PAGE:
There’s more. The Equality Act would constitute a nationwide gender identity health care mandate. By expanding public accommodations to include health care, the bill would require Orthodox doctors and nurses to perform and prescribe “transition-affirming” therapies, even if they feel these are detrimental to patients. Hospitals, even those with religious missions, would be forced to provide these procedures, and insurers would be required to pay for them.
The politicization of medicine would ultimately affect families. If the medical community is expected to provide hormonal and surgical interventions for adults, the same will be expected for children. Activists suggest social transition as young as 4, puberty-blocking drugs as young as 9, cross-sex hormones as young as 14, and surgery by 18 or younger. These drastic therapies come with harmful and potentially fatal side effects: increased risk for cancer, heart disease, liver disease, and, of course, sterility.
The Equality Act could also affect our schools. Judges have interpreted the 1964 Civil Rights Act as requiring schools to implement black history curricula. An activist judge could likewise interpret the Equality Act as requiring schools receiving any form of government aid to implement LGBT curricula — without parental input or opt-outs.
Finally, the Equality Act hurts women. By granting biological men access to women’s bathrooms, locker rooms, and sporting activities, women’s privacy, safety, and equality are all compromised. This creates special problems for observant Jews who keep many forms of public assembly strictly separated by sex.
Many women of all (or no) faiths have an understandable aversion to sharing bathrooms and locker rooms while in a state of undress. For most observant Jewish women, even a swimming pool would be off-limits if biological men were present.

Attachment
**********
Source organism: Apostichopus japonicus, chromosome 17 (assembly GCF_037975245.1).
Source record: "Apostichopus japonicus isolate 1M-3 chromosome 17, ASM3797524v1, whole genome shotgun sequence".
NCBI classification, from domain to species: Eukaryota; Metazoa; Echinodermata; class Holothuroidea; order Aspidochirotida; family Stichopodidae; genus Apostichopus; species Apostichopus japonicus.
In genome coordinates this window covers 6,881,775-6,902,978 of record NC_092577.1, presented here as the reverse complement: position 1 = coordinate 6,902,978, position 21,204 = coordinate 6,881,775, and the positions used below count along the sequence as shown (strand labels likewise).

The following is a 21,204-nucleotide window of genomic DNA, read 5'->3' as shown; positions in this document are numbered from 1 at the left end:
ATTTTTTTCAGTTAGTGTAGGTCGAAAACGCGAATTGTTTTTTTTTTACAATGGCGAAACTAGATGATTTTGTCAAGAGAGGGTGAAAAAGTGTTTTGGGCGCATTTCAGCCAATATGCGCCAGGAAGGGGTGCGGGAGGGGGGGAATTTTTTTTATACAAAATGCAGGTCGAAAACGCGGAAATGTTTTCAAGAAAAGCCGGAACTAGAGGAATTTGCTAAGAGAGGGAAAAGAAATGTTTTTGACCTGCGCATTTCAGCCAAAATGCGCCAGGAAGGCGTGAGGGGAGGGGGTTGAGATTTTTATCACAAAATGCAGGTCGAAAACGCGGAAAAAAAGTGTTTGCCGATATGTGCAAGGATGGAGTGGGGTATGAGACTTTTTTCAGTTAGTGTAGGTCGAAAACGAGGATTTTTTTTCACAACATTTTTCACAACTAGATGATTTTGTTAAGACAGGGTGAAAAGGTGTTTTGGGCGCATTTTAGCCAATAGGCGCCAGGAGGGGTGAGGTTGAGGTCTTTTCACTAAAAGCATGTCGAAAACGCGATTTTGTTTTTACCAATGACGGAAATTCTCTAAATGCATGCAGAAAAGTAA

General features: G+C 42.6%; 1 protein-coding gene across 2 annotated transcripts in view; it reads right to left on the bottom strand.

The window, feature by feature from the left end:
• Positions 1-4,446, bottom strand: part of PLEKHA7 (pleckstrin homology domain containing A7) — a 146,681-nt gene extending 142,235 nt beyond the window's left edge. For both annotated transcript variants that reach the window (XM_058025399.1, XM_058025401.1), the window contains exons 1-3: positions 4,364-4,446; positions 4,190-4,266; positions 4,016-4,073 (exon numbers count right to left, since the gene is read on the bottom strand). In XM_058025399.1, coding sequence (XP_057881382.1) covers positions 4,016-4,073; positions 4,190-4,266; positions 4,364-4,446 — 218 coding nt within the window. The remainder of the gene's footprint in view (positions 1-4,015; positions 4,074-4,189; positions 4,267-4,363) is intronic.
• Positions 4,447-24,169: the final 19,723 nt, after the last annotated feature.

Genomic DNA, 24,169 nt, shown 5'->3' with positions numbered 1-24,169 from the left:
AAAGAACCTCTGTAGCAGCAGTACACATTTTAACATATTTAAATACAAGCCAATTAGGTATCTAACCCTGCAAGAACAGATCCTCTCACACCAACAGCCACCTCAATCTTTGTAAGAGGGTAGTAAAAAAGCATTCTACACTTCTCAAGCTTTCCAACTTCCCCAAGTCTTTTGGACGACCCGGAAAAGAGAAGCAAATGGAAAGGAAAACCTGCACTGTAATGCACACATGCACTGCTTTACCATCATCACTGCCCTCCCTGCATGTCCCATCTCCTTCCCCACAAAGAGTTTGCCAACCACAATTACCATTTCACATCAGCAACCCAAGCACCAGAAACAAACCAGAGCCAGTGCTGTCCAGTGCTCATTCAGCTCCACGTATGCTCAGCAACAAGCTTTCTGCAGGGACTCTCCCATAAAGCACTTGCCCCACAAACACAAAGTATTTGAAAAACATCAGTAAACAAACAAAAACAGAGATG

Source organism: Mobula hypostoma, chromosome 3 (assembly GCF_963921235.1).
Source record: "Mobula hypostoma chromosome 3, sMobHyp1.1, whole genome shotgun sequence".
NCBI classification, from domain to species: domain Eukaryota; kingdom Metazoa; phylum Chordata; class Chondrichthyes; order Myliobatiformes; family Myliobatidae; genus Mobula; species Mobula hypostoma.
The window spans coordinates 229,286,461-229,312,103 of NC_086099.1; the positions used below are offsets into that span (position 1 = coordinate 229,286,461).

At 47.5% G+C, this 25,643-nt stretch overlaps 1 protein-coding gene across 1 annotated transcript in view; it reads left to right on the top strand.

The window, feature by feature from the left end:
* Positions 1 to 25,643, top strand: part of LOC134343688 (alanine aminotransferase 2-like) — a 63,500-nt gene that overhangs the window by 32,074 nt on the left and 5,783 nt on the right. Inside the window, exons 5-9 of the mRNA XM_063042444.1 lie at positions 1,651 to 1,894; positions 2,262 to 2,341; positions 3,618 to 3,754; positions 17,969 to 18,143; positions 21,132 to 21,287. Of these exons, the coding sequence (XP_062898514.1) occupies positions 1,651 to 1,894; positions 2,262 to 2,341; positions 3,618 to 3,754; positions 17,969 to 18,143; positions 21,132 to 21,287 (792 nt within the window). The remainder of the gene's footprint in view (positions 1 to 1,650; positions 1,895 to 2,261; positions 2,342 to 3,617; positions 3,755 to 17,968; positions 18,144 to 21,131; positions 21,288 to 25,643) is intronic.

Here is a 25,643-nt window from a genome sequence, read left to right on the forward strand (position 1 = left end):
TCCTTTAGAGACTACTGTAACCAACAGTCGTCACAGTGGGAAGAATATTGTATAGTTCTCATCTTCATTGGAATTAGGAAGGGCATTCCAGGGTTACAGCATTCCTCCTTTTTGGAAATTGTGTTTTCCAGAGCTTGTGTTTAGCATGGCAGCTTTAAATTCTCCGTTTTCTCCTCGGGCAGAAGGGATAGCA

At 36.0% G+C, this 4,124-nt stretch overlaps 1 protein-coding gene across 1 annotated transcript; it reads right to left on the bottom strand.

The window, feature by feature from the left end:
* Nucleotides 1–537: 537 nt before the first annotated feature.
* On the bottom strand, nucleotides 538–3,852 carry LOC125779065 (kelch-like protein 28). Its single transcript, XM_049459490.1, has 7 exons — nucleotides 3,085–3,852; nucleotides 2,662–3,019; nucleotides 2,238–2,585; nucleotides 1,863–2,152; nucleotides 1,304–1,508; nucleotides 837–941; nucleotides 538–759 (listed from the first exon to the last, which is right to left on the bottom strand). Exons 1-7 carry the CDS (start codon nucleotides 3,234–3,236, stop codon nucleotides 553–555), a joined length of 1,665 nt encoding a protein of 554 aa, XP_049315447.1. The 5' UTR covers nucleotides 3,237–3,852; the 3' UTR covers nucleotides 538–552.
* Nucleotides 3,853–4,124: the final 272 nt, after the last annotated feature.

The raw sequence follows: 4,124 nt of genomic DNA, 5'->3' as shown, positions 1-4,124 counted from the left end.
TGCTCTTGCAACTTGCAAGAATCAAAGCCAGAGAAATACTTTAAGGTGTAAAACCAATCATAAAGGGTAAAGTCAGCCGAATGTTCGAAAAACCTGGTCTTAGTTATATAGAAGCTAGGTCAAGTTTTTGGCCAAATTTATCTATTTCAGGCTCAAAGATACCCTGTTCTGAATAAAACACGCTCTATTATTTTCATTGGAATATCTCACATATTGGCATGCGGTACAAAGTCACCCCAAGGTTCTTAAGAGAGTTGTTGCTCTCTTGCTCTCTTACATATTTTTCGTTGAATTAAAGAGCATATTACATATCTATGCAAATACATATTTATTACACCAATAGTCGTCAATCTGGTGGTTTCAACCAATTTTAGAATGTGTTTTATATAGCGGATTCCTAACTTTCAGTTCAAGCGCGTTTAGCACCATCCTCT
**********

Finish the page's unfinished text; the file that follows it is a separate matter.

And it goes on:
Religious Jews understand that the distinct physical, psychological and spiritual natures of men and women are both a scientific and Biblical reality. The Equality Act would directly undermine our Constitutional right to free exercise of our beliefs, and, of course, send the message that a traditional understanding of marriage and gender are “bigoted” and even punishable by law.
This is why sexual orientation and gender identity laws like the Equality Act make for terrible policy. Exempting oneself from these policies through religious freedom protections is insufficient to address the general problems posed by the bill—for women, for medical professionals, for families—nor to address the negative message this bill would send concerning traditional beliefs.
Although it is unlikely to become law this Congress, the Equality Act is not going to go away. It is time for the Jewish community to vocalize their concerns and stand up for true equality, which respects our legitimate difference of opinion on the meaning of sex and marriage.
Rabbi Yaakov Menken is the Managing Director of the Coalition for Jewish Values. Monica Burke is a Research Assistant in the DeVos Center for Religion and Civil Society at The Heritage Foundation.
This article first appeared in the Jewish Press.